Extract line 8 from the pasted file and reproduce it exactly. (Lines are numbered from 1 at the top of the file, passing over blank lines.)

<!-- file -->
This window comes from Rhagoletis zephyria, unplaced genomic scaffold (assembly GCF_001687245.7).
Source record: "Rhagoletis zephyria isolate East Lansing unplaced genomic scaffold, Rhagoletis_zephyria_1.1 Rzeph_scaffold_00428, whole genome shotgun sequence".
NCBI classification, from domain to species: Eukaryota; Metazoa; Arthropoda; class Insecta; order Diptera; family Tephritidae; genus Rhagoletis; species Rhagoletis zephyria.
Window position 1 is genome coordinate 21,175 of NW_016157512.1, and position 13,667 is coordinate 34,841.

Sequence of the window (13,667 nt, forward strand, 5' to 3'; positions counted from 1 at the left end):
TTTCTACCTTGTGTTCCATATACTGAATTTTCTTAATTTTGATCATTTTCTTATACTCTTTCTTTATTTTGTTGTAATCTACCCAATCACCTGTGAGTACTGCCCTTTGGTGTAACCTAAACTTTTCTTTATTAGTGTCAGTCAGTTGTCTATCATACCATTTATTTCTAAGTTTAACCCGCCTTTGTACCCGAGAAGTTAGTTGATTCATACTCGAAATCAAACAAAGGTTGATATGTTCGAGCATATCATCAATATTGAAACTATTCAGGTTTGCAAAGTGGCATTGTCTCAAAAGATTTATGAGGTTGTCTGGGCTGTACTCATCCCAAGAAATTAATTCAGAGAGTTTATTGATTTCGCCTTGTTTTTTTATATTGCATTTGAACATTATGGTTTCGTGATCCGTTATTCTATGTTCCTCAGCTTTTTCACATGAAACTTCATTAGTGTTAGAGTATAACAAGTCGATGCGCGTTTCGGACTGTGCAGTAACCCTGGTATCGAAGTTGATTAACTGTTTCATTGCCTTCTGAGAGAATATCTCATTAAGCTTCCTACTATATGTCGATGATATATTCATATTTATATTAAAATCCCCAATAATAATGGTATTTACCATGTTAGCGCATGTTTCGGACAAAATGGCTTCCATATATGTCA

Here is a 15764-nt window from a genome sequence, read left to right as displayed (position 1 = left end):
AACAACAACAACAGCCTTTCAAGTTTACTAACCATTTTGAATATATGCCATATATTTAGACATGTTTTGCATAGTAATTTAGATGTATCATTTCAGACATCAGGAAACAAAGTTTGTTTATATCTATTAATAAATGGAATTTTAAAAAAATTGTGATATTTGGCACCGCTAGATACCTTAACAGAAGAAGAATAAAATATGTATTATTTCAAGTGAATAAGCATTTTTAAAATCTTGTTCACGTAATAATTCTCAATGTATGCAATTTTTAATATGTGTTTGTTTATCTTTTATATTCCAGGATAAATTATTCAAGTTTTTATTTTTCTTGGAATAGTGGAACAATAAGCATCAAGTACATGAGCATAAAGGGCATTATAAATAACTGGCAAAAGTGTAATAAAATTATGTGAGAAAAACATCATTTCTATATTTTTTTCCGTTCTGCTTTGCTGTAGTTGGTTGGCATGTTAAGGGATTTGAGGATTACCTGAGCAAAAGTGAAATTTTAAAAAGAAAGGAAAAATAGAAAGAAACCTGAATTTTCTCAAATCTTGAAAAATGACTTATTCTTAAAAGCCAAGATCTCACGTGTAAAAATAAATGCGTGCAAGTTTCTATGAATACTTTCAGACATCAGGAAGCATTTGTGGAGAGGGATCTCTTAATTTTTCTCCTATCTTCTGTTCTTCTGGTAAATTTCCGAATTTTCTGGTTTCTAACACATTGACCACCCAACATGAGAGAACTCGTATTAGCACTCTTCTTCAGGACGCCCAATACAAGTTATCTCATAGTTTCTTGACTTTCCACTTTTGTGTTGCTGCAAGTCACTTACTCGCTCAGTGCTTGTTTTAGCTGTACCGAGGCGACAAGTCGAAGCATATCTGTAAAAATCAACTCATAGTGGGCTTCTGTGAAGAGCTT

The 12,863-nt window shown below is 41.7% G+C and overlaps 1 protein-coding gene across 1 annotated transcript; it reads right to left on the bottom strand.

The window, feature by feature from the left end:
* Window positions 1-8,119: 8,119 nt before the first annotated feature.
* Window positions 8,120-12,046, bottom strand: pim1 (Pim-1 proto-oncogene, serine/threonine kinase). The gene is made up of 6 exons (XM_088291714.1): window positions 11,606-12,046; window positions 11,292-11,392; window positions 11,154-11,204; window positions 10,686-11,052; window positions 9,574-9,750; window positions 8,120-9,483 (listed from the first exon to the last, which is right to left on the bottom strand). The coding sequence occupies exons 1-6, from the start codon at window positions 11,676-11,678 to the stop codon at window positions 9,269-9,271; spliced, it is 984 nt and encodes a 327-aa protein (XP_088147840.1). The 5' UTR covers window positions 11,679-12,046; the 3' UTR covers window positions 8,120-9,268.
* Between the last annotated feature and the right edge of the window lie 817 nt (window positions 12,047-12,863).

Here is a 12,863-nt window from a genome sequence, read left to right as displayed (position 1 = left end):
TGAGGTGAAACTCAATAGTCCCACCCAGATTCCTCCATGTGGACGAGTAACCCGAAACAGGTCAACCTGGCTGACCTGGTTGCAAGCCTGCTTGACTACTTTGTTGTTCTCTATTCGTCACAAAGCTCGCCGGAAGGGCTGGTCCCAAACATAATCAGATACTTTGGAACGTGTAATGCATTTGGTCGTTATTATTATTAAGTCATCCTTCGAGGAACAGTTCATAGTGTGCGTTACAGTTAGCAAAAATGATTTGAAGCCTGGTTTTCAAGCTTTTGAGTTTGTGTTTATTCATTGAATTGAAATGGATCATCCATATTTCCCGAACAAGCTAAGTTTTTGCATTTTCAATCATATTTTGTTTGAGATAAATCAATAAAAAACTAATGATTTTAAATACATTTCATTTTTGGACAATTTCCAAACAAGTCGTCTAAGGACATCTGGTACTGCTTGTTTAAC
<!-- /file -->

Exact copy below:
AACAACAACAACAGCCTTTCAAGTTTACTAACCATTTTGAATATATGCCATATATTTAGACATGTTTTGCATAGTAATTTAGATGTATCATTTCAGACATCAGGAAACAAAGTTTGTTTATATCTATTAATAAATGGAATTTTAAAAAAATTGTGATATTTGGCACCGCTAGATACCTTAACAGAAGAAGAATAAAATATGTATTATTTCAAGTGAATAAGCATTTTTAAAATCTTGTTCACGTAATAATTCTCAATGTATGCAATTTTTAATATGTGTTTGTTTATCTTTTATATTCCAGGATAAATTATTCAAGTTTTTATTTTTCTTGGAATAGTGGAACAATAAGCATCAAGTACATGAGCATAAAGGGCATTATAAATAACTGGCAAAAGTGTAATAAAATTATGTGAGAAAAACATCATTTCTATATTTTTTTCCGTTCTGCTTTGCTGTAGTTGGTTGGCATGTTAAGGGATTTGAGGATTACCTGAGCAAAAGTGAAATTTTAAAAAGAAAGGAAAAATAGAAAGAAACCTGAATTTTCTCAAATCTTGAAAAATGACTTATTCTTAAAAGCCAAGATCTCACGTGTAAAAATAAATGCGTGCAAGTTTCTATGAATACTTTCAGACATCAGGAAGCATTTGTGGAGAGGGATCTCTTAATTTTTCTCCTATCTTCTGTTCTTCTGGTAAATTTCCGAATTTTCTGGTTTCTAACACATTGACCACCCAACATGAGAGAACTCGTATTAGCACTCTTCTTCAGGACGCCCAATACAAGTTATCTCATAGTTTCTTGACTTTCCACTTTTGTGTTGCTGCAAGTCACTTACTCGCTCAGTGCTTGTTTTAGCTGTACCGAGGCGACAAGTCGAAGCATATCTGTAAAAATCAACTCATAGTGGGCTTCTGTGAAGAGCTT